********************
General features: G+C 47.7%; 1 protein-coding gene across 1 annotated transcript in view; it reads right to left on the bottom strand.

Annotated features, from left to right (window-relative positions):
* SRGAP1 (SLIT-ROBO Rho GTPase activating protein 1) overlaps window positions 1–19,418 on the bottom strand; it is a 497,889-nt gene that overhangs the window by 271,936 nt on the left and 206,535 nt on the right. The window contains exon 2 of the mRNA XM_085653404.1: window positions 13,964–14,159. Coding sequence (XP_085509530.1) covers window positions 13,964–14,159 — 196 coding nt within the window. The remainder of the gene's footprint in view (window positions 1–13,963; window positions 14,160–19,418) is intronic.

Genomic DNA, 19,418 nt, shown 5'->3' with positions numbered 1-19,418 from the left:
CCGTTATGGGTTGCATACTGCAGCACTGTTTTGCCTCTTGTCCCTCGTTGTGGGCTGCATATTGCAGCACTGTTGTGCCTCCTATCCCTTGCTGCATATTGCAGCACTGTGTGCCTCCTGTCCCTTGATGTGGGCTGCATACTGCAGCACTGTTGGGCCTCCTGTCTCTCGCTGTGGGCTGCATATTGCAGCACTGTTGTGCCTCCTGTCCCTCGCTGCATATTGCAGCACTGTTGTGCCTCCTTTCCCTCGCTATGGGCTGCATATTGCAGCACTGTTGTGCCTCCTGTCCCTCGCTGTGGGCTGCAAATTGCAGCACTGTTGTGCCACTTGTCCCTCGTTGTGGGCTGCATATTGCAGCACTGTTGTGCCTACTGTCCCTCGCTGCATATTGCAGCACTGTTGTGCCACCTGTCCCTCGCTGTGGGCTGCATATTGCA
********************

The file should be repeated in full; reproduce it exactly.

General features: G+C 47.7%; 1 protein-coding gene across 1 annotated transcript in view; it reads right to left on the bottom strand.

Annotated features, from left to right (window-relative positions):
* SRGAP1 (SLIT-ROBO Rho GTPase activating protein 1) overlaps window positions 1–19,418 on the bottom strand; it is a 497,889-nt gene that overhangs the window by 271,936 nt on the left and 206,535 nt on the right. The window contains exon 2 of the mRNA XM_085653404.1: window positions 13,964–14,159. Coding sequence (XP_085509530.1) covers window positions 13,964–14,159 — 196 coding nt within the window. The remainder of the gene's footprint in view (window positions 1–13,963; window positions 14,160–19,418) is intronic.

Genomic DNA, 19,418 nt, shown 5'->3' with positions numbered 1-19,418 from the left:
CCGTTATGGGTTGCATACTGCAGCACTGTTTTGCCTCTTGTCCCTCGTTGTGGGCTGCATATTGCAGCACTGTTGTGCCTCCTATCCCTTGCTGCATATTGCAGCACTGTGTGCCTCCTGTCCCTTGATGTGGGCTGCATACTGCAGCACTGTTGGGCCTCCTGTCTCTCGCTGTGGGCTGCATATTGCAGCACTGTTGTGCCTCCTGTCCCTCGCTGCATATTGCAGCACTGTTGTGCCTCCTTTCCCTCGCTATGGGCTGCATATTGCAGCACTGTTGTGCCTCCTGTCCCTCGCTGTGGGCTGCAAATTGCAGCACTGTTGTGCCACTTGTCCCTCGTTGTGGGCTGCATATTGCAGCACTGTTGTGCCTACTGTCCCTCGCTGCATATTGCAGCACTGTTGTGCCACCTGTCCCTCGCTGTGGGCTGCATATTGCA